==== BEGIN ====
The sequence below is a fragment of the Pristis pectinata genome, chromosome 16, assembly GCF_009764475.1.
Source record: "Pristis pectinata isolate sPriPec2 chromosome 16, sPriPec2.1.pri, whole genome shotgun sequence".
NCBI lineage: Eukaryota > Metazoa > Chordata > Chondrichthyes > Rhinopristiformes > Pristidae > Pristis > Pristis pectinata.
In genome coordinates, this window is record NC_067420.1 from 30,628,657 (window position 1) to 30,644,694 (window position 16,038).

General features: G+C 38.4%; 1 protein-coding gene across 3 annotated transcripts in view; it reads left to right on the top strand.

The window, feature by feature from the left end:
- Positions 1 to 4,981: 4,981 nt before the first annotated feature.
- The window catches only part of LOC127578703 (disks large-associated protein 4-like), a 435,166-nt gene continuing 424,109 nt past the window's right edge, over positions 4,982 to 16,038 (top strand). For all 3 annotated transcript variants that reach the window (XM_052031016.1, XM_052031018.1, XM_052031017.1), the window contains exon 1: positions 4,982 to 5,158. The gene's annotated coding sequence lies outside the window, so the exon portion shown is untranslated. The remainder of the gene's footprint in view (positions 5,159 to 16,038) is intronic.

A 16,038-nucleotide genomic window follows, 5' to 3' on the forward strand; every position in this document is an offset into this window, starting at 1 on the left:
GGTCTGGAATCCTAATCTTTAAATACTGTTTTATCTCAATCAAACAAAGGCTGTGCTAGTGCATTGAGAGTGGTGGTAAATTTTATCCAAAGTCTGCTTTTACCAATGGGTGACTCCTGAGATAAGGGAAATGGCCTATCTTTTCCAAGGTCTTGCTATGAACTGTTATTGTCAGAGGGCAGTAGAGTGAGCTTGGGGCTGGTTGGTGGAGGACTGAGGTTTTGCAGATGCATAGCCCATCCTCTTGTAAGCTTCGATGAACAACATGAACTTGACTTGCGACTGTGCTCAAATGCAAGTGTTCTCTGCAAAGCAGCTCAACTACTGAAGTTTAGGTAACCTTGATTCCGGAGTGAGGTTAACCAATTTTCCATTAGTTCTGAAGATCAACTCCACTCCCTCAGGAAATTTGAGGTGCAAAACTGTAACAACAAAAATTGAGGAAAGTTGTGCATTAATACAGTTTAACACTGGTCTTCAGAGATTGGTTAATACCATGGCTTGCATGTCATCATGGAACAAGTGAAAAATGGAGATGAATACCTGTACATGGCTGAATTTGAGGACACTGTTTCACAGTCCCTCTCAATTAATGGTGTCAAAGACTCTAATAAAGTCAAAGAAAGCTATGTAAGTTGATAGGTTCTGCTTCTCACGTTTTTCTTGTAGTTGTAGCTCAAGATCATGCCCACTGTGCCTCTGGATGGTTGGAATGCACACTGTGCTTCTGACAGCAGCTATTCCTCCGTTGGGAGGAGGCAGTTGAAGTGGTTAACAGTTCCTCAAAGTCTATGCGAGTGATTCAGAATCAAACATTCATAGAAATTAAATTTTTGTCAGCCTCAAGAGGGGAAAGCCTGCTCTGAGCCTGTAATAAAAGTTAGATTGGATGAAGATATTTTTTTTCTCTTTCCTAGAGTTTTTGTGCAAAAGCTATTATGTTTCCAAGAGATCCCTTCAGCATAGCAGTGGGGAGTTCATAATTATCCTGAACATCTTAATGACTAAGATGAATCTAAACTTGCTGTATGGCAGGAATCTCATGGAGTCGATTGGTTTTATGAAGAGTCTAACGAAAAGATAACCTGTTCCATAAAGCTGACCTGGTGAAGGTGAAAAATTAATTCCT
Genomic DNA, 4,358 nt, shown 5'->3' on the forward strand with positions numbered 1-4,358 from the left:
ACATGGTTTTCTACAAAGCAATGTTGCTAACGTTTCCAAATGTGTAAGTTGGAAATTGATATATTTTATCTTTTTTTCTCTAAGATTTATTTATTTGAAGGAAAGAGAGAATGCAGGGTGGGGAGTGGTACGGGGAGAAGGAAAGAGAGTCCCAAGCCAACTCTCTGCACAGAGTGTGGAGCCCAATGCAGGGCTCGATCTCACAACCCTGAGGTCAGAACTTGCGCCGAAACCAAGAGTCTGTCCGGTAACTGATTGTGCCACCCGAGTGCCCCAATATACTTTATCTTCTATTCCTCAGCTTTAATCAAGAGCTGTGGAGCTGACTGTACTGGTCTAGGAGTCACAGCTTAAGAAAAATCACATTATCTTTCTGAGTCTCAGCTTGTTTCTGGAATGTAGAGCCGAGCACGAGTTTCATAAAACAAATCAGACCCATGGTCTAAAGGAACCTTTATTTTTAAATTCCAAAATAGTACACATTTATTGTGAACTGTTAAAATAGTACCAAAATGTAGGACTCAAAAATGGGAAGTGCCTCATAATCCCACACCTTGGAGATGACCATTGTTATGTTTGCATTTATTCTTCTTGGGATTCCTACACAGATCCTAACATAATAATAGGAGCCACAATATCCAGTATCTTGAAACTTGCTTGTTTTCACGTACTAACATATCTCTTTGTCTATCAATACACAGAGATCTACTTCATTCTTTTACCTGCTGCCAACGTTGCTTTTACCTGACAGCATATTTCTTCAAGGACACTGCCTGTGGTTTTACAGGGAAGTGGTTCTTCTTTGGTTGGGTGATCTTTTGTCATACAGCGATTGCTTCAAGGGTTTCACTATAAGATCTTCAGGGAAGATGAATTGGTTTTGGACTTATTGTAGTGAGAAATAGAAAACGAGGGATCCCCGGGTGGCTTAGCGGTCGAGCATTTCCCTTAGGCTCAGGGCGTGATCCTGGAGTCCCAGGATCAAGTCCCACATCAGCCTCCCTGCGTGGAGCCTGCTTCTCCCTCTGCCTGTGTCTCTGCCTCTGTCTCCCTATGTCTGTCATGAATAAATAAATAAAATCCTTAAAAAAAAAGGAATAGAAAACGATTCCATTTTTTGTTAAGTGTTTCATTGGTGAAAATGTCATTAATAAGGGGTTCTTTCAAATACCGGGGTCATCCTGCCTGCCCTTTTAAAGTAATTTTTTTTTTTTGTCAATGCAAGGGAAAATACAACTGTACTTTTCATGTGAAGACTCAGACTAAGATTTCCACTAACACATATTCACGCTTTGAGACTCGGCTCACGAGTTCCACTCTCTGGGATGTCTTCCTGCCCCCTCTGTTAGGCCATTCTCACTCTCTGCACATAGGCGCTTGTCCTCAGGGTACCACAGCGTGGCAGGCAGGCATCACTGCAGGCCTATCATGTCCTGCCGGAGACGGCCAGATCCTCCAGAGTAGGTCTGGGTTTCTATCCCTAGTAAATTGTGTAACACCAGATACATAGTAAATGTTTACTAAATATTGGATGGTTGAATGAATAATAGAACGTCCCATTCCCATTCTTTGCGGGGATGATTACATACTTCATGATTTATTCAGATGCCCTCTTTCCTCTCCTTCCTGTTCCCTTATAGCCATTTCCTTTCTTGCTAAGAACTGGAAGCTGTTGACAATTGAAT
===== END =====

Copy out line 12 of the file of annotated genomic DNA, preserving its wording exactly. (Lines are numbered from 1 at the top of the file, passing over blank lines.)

ACATGGTTTTCTACAAAGCAATGTTGCTAACGTTTCCAAATGTGTAAGTTGGAAATTGATATATTTTATCTTTTTTTCTCTAAGATTTATTTATTTGAAGGAAAGAGAGAATGCAGGGTGGGGAGTGGTACGGGGAGAAGGAAAGAGAGTCCCAAGCCAACTCTCTGCACAGAGTGTGGAGCCCAATGCAGGGCTCGATCTCACAACCCTGAGGTCAGAACTTGCGCCGAAACCAAGAGTCTGTCCGGTAACTGATTGTGCCACCCGAGTGCCCCAATATACTTTATCTTCTATTCCTCAGCTTTAATCAAGAGCTGTGGAGCTGACTGTACTGGTCTAGGAGTCACAGCTTAAGAAAAATCACATTATCTTTCTGAGTCTCAGCTTGTTTCTGGAATGTAGAGCCGAGCACGAGTTTCATAAAACAAATCAGACCCATGGTCTAAAGGAACCTTTATTTTTAAATTCCAAAATAGTACACATTTATTGTGAACTGTTAAAATAGTACCAAAATGTAGGACTCAAAAATGGGAAGTGCCTCATAATCCCACACCTTGGAGATGACCATTGTTATGTTTGCATTTATTCTTCTTGGGATTCCTACACAGATCCTAACATAATAATAGGAGCCACAATATCCAGTATCTTGAAACTTGCTTGTTTTCACGTACTAACATATCTCTTTGTCTATCAATACACAGAGATCTACTTCATTCTTTTACCTGCTGCCAACGTTGCTTTTACCTGACAGCATATTTCTTCAAGGACACTGCCTGTGGTTTTACAGGGAAGTGGTTCTTCTTTGGTTGGGTGATCTTTTGTCATACAGCGATTGCTTCAAGGGTTTCACTATAAGATCTTCAGGGAAGATGAATTGGTTTTGGACTTATTGTAGTGAGAAATAGAAAACGAGGGATCCCCGGGTGGCTTAGCGGTCGAGCATTTCCCTTAGGCTCAGGGCGTGATCCTGGAGTCCCAGGATCAAGTCCCACATCAGCCTCCCTGCGTGGAGCCTGCTTCTCCCTCTGCCTGTGTCTCTGCCTCTGTCTCCCTATGTCTGTCATGAATAAATAAATAAAATCCTTAAAAAAAAAGGAATAGAAAACGATTCCATTTTTTGTTAAGTGTTTCATTGGTGAAAATGTCATTAATAAGGGGTTCTTTCAAATACCGGGGTCATCCTGCCTGCCCTTTTAAAGTAATTTTTTTTTTTTGTCAATGCAAGGGAAAATACAACTGTACTTTTCATGTGAAGACTCAGACTAAGATTTCCACTAACACATATTCACGCTTTGAGACTCGGCTCACGAGTTCCACTCTCTGGGATGTCTTCCTGCCCCCTCTGTTAGGCCATTCTCACTCTCTGCACATAGGCGCTTGTCCTCAGGGTACCACAGCGTGGCAGGCAGGCATCACTGCAGGCCTATCATGTCCTGCCGGAGACGGCCAGATCCTCCAGAGTAGGTCTGGGTTTCTATCCCTAGTAAATTGTGTAACACCAGATACATAGTAAATGTTTACTAAATATTGGATGGTTGAATGAATAATAGAACGTCCCATTCCCATTCTTTGCGGGGATGATTACATACTTCATGATTTATTCAGATGCCCTCTTTCCTCTCCTTCCTGTTCCCTTATAGCCATTTCCTTTCTTGCTAAGAACTGGAAGCTGTTGACAATTGAAT